With an Azure virtual machine, you have several options to restrict and secure connections to your SQL Server instance. The virtual network for your Azure virtual machine is a logical isolation of the Azure cloud dedicated to your subscription. You can fully control the IP address blocks, DNS settings, security policies, and route tables within this network, similarly to how you use these mechanisms to control your on-premises network. You can also segment your virtual network into subnets to further control access to the virtual machines on your virtual network that host your SQL Server instances.
In addition, you can connect the virtual network to your on-premises network using one of the connectivity options available for Azure virtual machines. In essence, you can expand your on-premises network to your Azure virtual network, delivering the benefit of enterprise scale that Azure provides. Finally, you can set up and configure an Azure virtual machine as a domain controller and join your SQL Server virtual machine to this Azure domain controller. This Azure domain controller can be federated with Azure Active Directory, be federated with your on-premises Active Directory, or be a controller within your existing on-premises Active Directory. A full discussion of your options and best practices for configuring a secure connection to your on-premises network is beyond the scope of this ebook. If you do so, you can join your virtual machine to your on-premises Active Directory environment and use Windows user accounts for authentication.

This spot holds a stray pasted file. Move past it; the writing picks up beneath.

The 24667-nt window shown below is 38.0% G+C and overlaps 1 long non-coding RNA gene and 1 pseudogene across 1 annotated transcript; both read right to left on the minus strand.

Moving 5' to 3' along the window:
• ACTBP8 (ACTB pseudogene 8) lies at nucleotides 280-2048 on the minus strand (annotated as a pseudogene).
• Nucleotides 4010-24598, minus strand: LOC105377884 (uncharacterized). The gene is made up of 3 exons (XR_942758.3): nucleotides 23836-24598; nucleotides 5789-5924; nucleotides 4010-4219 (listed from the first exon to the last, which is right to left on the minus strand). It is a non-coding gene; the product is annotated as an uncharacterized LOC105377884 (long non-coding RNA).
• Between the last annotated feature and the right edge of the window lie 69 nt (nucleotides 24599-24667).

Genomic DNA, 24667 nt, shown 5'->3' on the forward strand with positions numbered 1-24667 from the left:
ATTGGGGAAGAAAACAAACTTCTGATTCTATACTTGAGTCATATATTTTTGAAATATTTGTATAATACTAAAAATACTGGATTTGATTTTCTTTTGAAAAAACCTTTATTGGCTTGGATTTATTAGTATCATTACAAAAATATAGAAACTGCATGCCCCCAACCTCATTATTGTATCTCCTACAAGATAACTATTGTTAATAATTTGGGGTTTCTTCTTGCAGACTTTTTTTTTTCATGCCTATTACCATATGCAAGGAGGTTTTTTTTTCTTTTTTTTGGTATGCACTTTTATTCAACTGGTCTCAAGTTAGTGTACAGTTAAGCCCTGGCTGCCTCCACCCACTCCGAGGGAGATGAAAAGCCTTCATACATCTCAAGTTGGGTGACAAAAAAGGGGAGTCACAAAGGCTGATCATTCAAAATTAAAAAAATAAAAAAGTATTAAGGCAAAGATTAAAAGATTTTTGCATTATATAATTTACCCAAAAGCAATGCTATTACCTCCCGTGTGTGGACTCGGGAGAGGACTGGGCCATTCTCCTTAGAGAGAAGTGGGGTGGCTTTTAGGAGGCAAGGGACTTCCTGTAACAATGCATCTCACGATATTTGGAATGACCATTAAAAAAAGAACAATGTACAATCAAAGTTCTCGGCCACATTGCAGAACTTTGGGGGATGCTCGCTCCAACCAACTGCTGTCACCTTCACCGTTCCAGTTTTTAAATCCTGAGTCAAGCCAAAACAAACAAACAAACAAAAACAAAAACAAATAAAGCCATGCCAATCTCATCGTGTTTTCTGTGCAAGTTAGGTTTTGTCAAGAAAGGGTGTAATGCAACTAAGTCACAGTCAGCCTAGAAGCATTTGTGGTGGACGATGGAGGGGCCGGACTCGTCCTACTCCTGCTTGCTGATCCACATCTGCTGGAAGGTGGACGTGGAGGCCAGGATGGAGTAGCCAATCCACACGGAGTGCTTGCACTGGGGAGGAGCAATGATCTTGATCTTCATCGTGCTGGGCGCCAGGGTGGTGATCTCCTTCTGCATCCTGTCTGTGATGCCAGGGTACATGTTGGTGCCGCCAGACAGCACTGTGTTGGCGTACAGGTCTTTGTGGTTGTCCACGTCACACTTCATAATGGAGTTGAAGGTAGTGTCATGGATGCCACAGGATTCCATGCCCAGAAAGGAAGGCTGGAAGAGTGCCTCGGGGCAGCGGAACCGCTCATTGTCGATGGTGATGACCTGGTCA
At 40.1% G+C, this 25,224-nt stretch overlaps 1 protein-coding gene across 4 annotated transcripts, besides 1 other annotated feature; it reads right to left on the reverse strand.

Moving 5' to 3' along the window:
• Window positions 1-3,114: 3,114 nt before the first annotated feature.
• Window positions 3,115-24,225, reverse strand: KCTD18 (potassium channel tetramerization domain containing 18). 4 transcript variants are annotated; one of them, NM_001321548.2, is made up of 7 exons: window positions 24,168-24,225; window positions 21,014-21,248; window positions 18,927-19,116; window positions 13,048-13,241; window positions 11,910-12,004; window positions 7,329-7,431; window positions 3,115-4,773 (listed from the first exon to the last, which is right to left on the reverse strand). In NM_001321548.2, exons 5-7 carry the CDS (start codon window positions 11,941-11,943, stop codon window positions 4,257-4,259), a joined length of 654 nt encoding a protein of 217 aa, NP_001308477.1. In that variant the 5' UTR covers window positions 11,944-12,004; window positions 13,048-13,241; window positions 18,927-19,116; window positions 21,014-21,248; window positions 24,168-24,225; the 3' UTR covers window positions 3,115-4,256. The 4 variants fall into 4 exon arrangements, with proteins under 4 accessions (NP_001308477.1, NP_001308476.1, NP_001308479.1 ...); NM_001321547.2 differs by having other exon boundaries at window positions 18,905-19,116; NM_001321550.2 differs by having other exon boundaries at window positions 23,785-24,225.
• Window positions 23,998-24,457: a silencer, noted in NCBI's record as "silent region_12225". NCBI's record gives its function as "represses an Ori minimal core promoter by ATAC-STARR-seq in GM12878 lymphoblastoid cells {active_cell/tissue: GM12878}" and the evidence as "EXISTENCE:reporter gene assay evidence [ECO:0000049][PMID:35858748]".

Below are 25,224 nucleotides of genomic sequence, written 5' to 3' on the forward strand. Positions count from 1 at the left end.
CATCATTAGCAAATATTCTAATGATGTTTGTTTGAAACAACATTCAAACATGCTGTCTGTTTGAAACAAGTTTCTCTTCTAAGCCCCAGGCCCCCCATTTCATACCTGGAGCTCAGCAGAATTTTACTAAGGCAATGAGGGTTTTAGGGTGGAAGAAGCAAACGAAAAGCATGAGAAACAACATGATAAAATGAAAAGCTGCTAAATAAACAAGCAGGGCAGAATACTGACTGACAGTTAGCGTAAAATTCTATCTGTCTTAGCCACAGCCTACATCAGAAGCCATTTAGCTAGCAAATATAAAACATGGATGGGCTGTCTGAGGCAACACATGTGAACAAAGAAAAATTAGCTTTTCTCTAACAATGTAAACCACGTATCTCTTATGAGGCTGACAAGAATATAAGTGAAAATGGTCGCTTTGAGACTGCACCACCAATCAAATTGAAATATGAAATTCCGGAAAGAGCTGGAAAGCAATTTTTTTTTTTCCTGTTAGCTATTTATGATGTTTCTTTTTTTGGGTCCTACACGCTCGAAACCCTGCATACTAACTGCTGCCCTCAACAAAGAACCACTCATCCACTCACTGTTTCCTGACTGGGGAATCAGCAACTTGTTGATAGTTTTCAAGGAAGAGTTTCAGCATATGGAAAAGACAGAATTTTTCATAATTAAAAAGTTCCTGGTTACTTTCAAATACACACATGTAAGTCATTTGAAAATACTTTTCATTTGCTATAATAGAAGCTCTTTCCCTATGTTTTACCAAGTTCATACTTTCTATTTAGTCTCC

In addition to configuring and securing the virtual network to which your Azure virtual network is connected, you should take these security steps:
Use a unique local administrator account for your virtual machine that does not have a name of Administrator.
Use complex strong passwords for all of your accounts, Windows and SQL Server. For more information about how to create a strong password, see the Create Strong Passwords article in the Safety and Security Center.
Enable encrypted connections for your SQL Server instance and configure your SQL Server instance with a signed certificate.
Use Windows firewall rules to control database engine access.
If your virtual machines should be accessed only from a specific network, use network security groups (NSGs) to control traffic and restrict access to certain IP addresses or network subnets. An NSG contains access control rules that allow or deny traffic based on traffic direction, protocol, source address and port, and destination address and port.
Source of Information : Migrating SQL Server Databases to Azure